The increasing usage of Bitcoin and blockchain technology in today’s economy is posing a challenge to the governments. With the current legal and regulatory environment set to address the issues related to conventional economic systems, governments are still stuck at finding ways to include digital currencies and distributed ledger systems into it.
According to George Takach, a senior partner at McCarthy Tetrault LLP, it is just a matter of time for the law to catch up with technological innovation. In an article on one of the online law magazines, he compares Bitcoin and blockchain technology to the internet a few decades ago. He compares the regulatory scenario in Canada with that of few states in the United States. While the State of New York rushed with a half-baked BitLicense, the Canadian government has opted for a wait and watch approach. So far, the Canadian regulatory bodies have only issued directives for countering money laundering using digital currencies.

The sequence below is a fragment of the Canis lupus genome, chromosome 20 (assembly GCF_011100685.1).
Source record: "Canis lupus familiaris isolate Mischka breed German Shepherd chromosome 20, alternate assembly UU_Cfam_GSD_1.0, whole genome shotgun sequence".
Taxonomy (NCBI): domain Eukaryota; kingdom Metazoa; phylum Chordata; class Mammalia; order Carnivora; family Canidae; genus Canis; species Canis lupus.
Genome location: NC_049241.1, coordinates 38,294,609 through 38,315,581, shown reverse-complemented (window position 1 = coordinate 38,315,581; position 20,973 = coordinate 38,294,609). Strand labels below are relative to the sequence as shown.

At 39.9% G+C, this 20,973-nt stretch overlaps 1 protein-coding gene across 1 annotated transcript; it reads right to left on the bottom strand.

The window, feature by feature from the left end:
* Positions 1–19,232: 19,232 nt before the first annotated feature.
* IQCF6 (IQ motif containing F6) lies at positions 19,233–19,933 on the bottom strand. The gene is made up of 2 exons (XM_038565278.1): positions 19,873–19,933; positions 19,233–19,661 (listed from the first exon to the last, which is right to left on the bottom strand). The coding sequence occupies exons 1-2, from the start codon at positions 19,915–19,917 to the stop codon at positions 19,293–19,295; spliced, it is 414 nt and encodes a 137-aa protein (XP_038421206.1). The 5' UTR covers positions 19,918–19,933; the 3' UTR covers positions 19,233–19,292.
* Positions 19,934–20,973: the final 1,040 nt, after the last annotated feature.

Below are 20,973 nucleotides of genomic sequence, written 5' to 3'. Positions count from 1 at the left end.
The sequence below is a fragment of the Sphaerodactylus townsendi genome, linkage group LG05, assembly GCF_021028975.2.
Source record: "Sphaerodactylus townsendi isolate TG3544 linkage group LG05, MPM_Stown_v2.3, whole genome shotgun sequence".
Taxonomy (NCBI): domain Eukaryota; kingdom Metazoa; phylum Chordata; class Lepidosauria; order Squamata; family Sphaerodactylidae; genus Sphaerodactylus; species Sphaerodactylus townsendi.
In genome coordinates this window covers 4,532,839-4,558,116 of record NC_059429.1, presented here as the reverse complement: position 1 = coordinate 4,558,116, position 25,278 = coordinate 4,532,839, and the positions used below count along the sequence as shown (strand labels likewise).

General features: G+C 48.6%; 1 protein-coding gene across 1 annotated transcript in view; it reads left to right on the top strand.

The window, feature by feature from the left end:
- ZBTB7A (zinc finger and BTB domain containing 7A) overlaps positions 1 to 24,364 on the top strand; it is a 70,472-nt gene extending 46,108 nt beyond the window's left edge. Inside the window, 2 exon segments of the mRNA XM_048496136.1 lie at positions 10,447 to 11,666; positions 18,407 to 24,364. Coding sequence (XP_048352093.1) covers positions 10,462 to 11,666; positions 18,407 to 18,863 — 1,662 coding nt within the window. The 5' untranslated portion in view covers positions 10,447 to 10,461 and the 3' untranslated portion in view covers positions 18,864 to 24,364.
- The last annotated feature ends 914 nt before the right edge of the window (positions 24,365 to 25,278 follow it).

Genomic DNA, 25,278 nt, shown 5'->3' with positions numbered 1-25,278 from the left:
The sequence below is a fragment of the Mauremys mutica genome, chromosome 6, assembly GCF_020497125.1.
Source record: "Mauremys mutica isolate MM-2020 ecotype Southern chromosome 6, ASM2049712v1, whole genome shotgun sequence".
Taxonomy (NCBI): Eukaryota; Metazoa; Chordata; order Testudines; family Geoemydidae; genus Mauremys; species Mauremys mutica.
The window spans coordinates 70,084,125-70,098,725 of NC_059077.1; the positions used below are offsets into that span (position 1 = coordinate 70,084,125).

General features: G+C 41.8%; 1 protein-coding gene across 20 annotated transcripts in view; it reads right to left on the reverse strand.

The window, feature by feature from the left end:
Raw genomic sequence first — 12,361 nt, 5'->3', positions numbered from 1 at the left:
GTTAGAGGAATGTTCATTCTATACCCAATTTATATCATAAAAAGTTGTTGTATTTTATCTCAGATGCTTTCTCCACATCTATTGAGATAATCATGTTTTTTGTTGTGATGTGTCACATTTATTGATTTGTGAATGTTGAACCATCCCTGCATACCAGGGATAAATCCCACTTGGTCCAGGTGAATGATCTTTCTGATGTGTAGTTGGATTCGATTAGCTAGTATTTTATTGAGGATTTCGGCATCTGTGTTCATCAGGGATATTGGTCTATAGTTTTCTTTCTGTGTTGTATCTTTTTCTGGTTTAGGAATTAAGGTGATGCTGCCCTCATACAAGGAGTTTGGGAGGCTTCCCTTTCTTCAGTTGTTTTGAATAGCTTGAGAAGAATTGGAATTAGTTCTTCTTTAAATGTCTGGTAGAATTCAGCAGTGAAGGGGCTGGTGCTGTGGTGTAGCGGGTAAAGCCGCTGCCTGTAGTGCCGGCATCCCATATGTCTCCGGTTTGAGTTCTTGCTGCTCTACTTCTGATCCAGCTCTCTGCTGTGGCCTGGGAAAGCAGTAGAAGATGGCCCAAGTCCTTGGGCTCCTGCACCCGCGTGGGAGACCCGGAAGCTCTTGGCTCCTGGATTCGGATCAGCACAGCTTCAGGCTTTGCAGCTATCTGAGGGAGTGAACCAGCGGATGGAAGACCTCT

Each state and country react differently to new technologies, especially the disruptive ones. Takach gives the State of Utah’s reaction to the introduction of Public Key Encryption in the 1990s. The regulations introduced by the state in